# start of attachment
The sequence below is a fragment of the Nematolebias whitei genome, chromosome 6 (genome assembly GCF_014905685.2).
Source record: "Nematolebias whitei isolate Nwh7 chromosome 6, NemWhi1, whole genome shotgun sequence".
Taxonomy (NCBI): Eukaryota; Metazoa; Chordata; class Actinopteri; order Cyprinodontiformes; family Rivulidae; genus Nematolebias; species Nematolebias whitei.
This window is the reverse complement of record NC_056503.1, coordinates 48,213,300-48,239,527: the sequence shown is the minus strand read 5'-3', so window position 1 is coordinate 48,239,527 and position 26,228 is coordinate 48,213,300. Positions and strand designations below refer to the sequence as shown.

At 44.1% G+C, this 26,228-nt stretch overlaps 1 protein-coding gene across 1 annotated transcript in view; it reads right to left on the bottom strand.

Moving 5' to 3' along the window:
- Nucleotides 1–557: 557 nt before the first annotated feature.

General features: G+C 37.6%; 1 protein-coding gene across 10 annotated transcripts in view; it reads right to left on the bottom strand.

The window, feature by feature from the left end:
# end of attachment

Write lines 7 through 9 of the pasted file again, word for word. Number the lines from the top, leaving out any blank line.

- Nucleotides 1–557: 557 nt before the first annotated feature.

General features: G+C 37.6%; 1 protein-coding gene across 10 annotated transcripts in view; it reads right to left on the bottom strand.

The window, feature by feature from the left end: